An artist flips the script on sexist ads of yesteryear

Photo: YouTube/Plastik Magazine
Photo: YouTube/Plastik Magazine

Eli Rezkallah's genderbent photo series puts men in their place: women's.

Society has come a long way since the 1950s, when advertisers relied heavily on sexist tropes to sell everything from beer to cleaning products. Images of women eternally trapped in kitchens and kneeling slavishly alongside men may seem shocking now, but imagine if those gender stereotypes were flipped on their heads—husbands delighting over their new vacuum cleaners; a ketchup bottle so easy to open that even a man can do it. Absurd, right? 

That’s the concept behind artist Eli Rezkallah’s cheeky new series, "In a parallel universe," which juxtaposes real ads from the ‘40s, ‘50s and ‘60s with modern-day re-creations in which the gender roles are reversed. 

Rezkallah told Campaign US that the project was inspired last Thanksgiving while visiting family in New Jersey, when he overheard his uncles saying that women are best off in the kitchen, fulfilling their "womanly duties." 

"Although I know that not all men like my uncles think that way, I was surprised to learn that some still do, so I went on to imagine a parallel universe where roles are inverted and men are given a taste of their own sexist poison," Rezkallah said.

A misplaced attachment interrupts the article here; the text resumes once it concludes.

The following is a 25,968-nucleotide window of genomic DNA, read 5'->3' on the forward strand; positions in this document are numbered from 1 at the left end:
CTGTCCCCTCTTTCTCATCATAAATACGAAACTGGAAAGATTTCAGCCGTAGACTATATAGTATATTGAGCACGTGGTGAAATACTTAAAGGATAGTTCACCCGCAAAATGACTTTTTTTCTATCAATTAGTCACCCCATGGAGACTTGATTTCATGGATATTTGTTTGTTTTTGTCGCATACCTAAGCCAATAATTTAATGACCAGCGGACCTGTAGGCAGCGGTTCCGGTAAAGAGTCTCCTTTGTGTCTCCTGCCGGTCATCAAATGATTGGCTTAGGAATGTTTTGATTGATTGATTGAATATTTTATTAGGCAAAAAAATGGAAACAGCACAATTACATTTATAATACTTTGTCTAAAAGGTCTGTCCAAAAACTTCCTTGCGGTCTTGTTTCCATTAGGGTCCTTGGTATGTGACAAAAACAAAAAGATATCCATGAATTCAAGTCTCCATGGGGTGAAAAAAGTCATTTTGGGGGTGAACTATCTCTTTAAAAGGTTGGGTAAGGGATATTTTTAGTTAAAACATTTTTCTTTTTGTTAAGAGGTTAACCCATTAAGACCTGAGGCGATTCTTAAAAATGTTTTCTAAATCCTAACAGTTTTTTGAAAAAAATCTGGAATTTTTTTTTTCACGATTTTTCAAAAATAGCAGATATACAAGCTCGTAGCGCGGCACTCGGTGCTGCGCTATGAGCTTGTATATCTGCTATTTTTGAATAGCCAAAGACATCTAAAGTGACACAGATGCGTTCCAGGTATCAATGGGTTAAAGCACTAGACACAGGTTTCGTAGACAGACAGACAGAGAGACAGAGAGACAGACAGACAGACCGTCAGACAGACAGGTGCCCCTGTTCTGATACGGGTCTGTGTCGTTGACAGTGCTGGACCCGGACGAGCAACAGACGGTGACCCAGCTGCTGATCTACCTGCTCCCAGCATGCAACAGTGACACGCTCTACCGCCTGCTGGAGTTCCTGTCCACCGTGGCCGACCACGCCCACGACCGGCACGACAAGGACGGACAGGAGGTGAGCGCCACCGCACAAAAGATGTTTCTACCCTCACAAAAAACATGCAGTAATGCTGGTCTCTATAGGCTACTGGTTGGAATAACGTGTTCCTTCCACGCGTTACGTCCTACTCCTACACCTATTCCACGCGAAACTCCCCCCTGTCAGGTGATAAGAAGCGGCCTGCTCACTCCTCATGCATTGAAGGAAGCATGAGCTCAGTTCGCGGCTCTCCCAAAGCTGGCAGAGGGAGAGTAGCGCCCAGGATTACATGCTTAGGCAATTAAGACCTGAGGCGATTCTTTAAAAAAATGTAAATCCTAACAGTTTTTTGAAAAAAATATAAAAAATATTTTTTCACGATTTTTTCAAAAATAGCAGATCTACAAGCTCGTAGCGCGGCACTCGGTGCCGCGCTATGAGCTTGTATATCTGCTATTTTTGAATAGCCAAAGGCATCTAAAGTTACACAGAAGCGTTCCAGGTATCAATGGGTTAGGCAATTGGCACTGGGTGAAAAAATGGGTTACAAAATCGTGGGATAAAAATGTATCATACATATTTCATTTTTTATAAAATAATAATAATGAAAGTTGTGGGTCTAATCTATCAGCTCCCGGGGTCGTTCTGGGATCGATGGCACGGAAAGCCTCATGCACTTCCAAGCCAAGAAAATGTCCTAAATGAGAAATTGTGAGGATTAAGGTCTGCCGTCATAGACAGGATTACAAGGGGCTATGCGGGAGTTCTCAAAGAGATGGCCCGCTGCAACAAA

It was from that snippet of overheard conversation that the series was born. And while anyone familiar with "Mad Men" is well aware of the toxic masculinity that pervaded the era, those days are not as bygone as some of us would like to believe. Don’t let the bobbed haircuts and white heels (with aprons!) fool you: The pictures may be vintage, but the attitude that inspired them is still alive and well in plenty of minds. 

"The moment I heard my uncles' conversation, it felt that their essence is still present in the folds of today's modern social fabric," said Rezkallah. "I thought that the only way to make people like them understand what is wrong is by communicating it visually by simply reversing the gender roles." 

The visuals are likely to provoke a range of reactions, generally falling somewhere on the spectrum between laughter and cringing. "We’re pushing leotards," reads one, the original version depicting a man’s hand pressed against a woman’s butt, to deeply uncomfortable effect.

Ditto the Chase & Sanborn ad, in which a man bends his wife over his knee and reels back his hand, preparing to punish her for failing to "store-test" the coffee. The ads are unthinkable to the modern eye, but inverted, they become perversely amusing: A perfectly manicured hand caressing a man’s bottom isn’t abuse; it’s humor...or is it? These are the questions that "In a parallel universe" leaves lingering on the mind.

Growing up in Lebanon, Rezkallah wrote on his website that he was "always surrounded by women who were constantly putting on a good face and deliberately turning a blind eye towards their country’s tense social-political situation." While much of his work as a fine-art photographer, video director and visual artist hews closely to that theme, "In a parallel universe" is meant as a witty nod to those who share Rezkallah’s feminist values.

As for his uncles and their ilk, Rezkallah wants them to see that the absurdity lies not within his series, but in their own retrograde views.

"I hope that people who are stuck in stereotypical gender roles imposed by patriarchal societies would be able to visually see the cracks in the limitation that those roles carry through this project."

GET YOUR CAMPAIGN DAILY FIX

The latest work, news, advice, comment and analysis, sent to you every day

register free